Softbank agrees strategic share swap pact with Deutsche Telekom

Platform News: T-mobile

Deutsche Telekom has struck a share-swap deal with Softbank Group to increase its stake in US unit T-Mobile and sold its Dutch unit in a major restructuring that strengthens the German group’s transatlantic focus.

As a result of the two deals announced on Tuesday, Deutsche Telekom will raise its stake in T-Mobile US by 5.3% to 48.4%, bringing Chief Executive Officer Tim Hoettges closer to his goal of securing direct control over the $170 billion US telecoms operator.

Softbank will in return receive cash and a 4.5% stake in Deutsche Telekom, establishing a direct shareholding relationship after the Japanese group sold its US Sprint unit to T-Mobile in a deal that closed in early 2020.

The latest transactions seek to lock down that deal by bringing Deutsche Telekom within touching distance of majority ownership over T-Mobile US – which accounts for three-fifths of group sales and is its most profitable unit.

For Softbank founder Masayoshi Son, the share swap deal substitutes a residual stake in the US business for a strategic holding in Deutsche Telekom, which is also present in a dozen European countries.

“This is a very attractive transaction for Deutsche Telekom and its shareholders to further benefit from the value creation potential in T-Mobile US and beyond,” Hoettges said.

“But we are not just increasing our stake in T-Mobile US – we are welcoming SoftBank as a new key investor and strategic partner for Deutsche Telekom.”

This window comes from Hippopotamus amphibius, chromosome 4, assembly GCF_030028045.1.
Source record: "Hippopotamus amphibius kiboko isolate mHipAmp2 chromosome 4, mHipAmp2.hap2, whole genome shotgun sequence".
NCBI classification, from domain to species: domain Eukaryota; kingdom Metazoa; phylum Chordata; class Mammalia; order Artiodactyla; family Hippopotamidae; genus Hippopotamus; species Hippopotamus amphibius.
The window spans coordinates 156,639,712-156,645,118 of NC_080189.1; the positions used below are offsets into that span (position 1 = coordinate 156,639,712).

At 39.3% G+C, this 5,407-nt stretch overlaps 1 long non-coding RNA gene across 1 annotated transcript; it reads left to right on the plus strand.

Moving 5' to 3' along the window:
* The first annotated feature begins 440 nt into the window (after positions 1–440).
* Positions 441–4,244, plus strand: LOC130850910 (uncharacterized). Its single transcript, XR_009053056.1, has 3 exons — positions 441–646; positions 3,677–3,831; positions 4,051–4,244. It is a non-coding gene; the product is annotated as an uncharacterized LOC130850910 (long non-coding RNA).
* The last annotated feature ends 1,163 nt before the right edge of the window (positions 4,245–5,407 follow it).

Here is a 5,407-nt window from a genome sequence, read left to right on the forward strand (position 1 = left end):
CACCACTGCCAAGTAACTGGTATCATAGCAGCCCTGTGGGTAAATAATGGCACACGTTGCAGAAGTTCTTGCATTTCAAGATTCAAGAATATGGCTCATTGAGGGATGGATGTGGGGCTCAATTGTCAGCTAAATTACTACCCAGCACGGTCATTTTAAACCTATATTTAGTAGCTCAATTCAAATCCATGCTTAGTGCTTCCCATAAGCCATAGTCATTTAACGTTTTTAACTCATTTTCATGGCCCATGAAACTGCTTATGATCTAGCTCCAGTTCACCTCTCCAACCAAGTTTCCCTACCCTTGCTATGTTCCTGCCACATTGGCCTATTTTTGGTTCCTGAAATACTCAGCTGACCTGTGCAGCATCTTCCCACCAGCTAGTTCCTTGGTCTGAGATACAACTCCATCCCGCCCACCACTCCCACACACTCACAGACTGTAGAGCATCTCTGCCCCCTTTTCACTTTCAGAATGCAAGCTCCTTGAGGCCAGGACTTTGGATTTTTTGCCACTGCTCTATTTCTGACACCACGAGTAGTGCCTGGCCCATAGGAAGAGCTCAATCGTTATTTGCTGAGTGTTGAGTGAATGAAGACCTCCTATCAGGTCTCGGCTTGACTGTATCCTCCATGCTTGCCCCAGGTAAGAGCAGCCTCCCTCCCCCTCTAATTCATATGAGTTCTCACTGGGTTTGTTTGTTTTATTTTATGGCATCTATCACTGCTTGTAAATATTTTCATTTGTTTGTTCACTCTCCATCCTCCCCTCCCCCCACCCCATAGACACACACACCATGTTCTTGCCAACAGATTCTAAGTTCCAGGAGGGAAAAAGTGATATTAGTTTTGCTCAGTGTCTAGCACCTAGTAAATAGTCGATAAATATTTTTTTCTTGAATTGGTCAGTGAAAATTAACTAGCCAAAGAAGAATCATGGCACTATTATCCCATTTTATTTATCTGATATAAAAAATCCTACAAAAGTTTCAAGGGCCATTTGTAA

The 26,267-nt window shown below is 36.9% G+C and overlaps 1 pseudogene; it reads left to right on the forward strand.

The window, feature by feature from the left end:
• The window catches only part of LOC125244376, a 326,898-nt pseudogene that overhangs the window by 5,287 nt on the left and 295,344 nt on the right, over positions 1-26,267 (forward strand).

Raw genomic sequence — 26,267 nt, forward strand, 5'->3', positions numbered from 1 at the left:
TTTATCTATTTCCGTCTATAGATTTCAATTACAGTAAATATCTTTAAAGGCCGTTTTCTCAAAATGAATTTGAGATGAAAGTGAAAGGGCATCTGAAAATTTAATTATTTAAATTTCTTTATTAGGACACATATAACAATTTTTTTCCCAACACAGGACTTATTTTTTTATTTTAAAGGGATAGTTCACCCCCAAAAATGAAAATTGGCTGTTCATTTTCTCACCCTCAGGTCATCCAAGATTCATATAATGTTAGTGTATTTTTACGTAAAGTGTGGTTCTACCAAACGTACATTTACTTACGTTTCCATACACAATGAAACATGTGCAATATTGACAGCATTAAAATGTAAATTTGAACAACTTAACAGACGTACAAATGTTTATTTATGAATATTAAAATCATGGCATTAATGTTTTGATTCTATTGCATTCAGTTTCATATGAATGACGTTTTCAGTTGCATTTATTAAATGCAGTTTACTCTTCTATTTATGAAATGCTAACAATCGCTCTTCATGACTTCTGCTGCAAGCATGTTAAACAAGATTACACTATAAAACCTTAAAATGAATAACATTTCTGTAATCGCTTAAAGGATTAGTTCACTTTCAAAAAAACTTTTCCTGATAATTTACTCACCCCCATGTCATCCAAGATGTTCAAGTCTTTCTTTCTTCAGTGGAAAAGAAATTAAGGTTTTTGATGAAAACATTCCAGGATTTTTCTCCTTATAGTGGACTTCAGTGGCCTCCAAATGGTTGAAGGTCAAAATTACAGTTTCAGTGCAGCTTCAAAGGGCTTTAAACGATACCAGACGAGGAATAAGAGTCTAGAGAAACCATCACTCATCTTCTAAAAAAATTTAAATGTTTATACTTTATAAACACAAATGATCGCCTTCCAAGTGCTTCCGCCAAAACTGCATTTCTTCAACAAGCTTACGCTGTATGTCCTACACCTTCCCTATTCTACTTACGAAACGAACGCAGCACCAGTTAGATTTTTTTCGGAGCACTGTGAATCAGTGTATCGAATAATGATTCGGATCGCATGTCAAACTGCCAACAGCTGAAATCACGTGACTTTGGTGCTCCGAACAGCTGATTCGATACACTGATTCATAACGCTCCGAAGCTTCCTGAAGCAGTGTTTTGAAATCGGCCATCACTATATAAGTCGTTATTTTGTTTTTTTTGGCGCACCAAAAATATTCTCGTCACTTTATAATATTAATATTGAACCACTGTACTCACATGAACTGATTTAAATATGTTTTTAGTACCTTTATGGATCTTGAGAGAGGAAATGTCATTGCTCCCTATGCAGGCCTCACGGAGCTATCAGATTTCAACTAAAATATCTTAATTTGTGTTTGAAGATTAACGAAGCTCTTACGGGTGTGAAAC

Softbank’s Marcel Claure said: “This is a landmark transaction that is a true win-win-win for our portfolio companies, SoftBank and Deutsche Telekom.”

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Shares in Softbank, which is the world’s biggest tech investor through its Vision Fund portfolio, rallied by 10% on the news in Tokyo, while Deutsche Telekom was up 2.4% in pre-market trading in Frankfurt.

DUTCH EXIT

Separately, Deutsche Telekom sold its Dutch unit T-Mobile Netherlands to a consortium of private equity houses Apax and Warburg Pincus for 5.1 billion euros ($6.1 billion).

Deutsche Telekom acquired control of the Dutch business from Sweden’s Tele2 in 2018 but never considered the unit, which ranked a distant third behind KPN and Vodafone Ziggo, as a core asset.

Deutsche Telekom will invest some of its 3.8 billion euros in proceeds from the Dutch deal to raise its stake in T-Mobile US. Sweden’s Tele2, which had retained a 25% stake in T-Mobile Netherlands, also sold out.

Following the Sprint deal, Deutsche Telekom had under a shareholder agreement held the right to the votes associated with Softbank’s residual stake in T-Mobile US. It had also struck option deals with Softbank locking in the right to raise its stake in T-Mobile US.

Still, with Deutsche Telekom carrying a debt load of nearly 130 billion euros, the extent of its existing leverage meant it was always going to be hard to pay cash to gain majority control over T-Mobile US.

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Under the share swap deal, Deutsche Telekom will issue 225 million new shares valued at 20 euros – 12% above their current market price – to Softbank.

In return, Softbank will sell around 45 million T-Mobile US shares to Deutsche Telekom at an average price of $118 per share. That compares to last week’s closing price for T-Mobile US of $136.

In addition, Deutsche Telekom will buy around 20 million shares in T-Mobile US from Softbank with the proceeds from the Dutch sale – adding to the cash windfall for the Japanese investor.

Goldman Sachs and Morgan Stanley acted as financial advisers to Deutsche Telekom on the transaction. Cravath, Swaine & Moore LLP and Freshfields Bruckhaus Deringer acted as legal advisers.

The team at Platform Executive hope you have enjoyed the ‘Softbank agrees strategic share swap pact with Deutsche Telekom‘ article. Automatic translation from English to a growing list of languages via Google AI Cloud Translation. Initial reporting via our official content partners at Thomson Reuters. Reporting by Toby Sterling in Amsterdam, Simon Johnson in Stockholm and Ritsuko Ando in Tokyo. Editing by Kim Coghill and Mark Potter.

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